The Challenges of Introducing New Technologies in Humanities: A Case Study of the Perceptions of Academic Staff of Classics

By Dimitrios Vlachopoulos.

Published by Ubiquitous Learning: An International Journal

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The purpose of this paper is to show the attitude of the academic staff of humanities towards the use of information technology in learning activities during the undergraduate courses. The study was realized in the departments of Classics, Greek Philology, Modern Greek and Mediterranean Studies in three countries: Greece (University of Athens and Patras), Spain (University of Barcelona) and The United States (University of California at Berkeley), with the participation of forty-five instructors. Almost half of them (42%) were examined individually (with face-to-face interviews and surveys) and the other 58% answered a survey and participated in discussion groups, where they exchanged about a) the challenges they face while introducing ICT in their courses, b) possible solutions in solving the problems that occure and c) the potentiality of innovation technology in humanitities. After this data analysis, and by following G. Moore’s (1989) classification, we separated the participating academics in three groups: the “conservatives”, the “mainstream” and the “early adopters”. Since the starting point for the application of innovation in the classroom is the instructor, the policy makers are called to focus on helping him/her become conscious of the change in teaching methods and to include his/her opinion during the design of the innovative projects.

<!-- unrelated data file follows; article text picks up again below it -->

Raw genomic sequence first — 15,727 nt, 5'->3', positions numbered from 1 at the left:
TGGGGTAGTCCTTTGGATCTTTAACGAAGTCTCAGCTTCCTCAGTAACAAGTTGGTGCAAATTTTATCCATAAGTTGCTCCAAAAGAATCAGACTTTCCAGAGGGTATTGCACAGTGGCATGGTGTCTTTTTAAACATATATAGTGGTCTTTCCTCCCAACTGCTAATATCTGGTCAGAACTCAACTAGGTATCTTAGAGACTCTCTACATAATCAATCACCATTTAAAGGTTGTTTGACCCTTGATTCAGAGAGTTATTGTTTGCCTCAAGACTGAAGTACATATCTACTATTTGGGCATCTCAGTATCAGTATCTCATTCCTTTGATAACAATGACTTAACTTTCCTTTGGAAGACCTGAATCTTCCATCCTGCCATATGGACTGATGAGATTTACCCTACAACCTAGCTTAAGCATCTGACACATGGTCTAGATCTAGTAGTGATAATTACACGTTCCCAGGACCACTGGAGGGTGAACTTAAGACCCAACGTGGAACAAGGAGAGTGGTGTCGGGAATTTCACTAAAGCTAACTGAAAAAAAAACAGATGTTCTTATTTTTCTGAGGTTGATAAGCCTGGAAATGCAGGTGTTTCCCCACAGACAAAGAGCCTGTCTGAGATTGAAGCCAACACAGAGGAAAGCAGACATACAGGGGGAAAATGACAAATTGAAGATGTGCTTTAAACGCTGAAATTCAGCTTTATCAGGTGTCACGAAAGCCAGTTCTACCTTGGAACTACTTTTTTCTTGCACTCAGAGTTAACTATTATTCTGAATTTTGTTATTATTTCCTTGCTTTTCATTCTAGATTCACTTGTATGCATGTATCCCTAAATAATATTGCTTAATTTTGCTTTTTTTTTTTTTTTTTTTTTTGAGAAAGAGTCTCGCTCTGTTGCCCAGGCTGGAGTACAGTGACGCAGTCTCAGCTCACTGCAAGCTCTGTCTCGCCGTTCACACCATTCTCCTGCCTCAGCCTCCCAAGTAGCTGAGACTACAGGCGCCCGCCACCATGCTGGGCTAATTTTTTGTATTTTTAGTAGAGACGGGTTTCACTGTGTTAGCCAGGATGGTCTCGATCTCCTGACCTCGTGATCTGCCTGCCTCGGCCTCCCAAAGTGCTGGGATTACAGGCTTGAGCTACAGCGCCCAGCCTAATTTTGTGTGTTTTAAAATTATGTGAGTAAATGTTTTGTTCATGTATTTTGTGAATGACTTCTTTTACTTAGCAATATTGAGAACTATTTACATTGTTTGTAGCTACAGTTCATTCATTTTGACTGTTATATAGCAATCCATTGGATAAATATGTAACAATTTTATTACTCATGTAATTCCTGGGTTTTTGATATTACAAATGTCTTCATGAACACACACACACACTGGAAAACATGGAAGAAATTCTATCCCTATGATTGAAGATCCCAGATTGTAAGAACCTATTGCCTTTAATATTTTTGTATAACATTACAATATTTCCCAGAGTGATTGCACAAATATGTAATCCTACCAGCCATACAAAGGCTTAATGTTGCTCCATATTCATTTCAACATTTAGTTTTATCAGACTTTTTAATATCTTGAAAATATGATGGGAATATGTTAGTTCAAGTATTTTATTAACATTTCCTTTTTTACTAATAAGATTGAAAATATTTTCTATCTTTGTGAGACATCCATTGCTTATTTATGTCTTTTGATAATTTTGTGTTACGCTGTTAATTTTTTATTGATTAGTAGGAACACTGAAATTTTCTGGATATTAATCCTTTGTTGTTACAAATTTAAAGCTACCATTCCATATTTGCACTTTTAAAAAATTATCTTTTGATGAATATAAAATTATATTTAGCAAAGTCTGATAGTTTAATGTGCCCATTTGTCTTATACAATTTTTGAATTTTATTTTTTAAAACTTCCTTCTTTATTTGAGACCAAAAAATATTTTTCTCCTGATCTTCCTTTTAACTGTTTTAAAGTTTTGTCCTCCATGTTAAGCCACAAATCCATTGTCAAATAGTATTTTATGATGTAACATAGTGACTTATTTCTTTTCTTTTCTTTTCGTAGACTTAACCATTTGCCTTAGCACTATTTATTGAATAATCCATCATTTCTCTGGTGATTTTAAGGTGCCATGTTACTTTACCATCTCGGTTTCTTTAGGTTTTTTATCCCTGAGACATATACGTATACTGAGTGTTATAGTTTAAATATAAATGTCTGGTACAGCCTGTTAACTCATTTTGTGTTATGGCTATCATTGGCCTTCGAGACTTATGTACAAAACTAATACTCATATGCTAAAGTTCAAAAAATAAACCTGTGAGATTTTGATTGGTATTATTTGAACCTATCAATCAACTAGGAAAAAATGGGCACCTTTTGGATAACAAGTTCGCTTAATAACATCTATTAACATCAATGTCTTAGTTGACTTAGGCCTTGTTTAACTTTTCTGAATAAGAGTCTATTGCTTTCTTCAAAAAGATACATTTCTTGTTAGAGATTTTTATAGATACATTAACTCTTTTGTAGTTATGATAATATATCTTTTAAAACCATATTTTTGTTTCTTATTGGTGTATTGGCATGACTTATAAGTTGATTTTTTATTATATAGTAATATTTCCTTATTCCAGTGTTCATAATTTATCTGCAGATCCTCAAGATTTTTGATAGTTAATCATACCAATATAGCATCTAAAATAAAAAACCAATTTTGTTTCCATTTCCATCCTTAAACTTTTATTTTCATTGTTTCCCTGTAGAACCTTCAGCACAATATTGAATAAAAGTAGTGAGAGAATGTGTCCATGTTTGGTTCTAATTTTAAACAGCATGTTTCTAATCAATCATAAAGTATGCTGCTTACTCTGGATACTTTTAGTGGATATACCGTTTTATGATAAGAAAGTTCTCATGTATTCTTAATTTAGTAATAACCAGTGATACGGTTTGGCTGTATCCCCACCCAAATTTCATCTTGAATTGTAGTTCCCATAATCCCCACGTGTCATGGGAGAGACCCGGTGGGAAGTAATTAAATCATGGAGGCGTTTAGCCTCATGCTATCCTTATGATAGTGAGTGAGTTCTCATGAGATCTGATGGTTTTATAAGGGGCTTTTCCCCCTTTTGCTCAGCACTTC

Keywords: New Learning Methodologies, Teaching Culture, Classics and ICT

Ubiquitous Learning: An International Journal, Volume 1, Issue 2, pp.51-60. Article: Print (Spiral Bound). Article: Electronic (PDF File; 1.660MB).

Dr. Dimitrios Vlachopoulos

Graduate Instructor, Faculty of Education, University of Barcelona, Barcelona, Catalonia, Spain

Dimitrios Vlachopoulos was born in Athens, Greece. He studied Greek Philology at the University of Patras, focusing on didactics of language and literature. He continued his studies at the National University of Athens earning a Master’s Degree in “Southeast European History and Culture” and a DEA (Diploma d’Estudis Avançats) in “Evaluation of Educational Programs” at the University of Barcelona, Spain. His PhD dissertation focuses on the teaching of the ancient Greek language in Higher Education with the use of Information Technology (IT) and the creation of virtual courses of ancient Greek by using open source software packages (Learning Content Management Systems). Since 2003, Dimitrios Vlachopoulos has been involved in several EU-funded projects (e-Learning action, Minerva, Leonardo, Satellite Communications Programme- VI FP etc.) and since 2006 he has been working as a researcher and instructor at the Department of Didactics and Educational Organization at the University of Barcelona. His latest publication is the “Manual of Ancient Greek grammar exercises” (2008), which was financed by the regional government of Catalonia.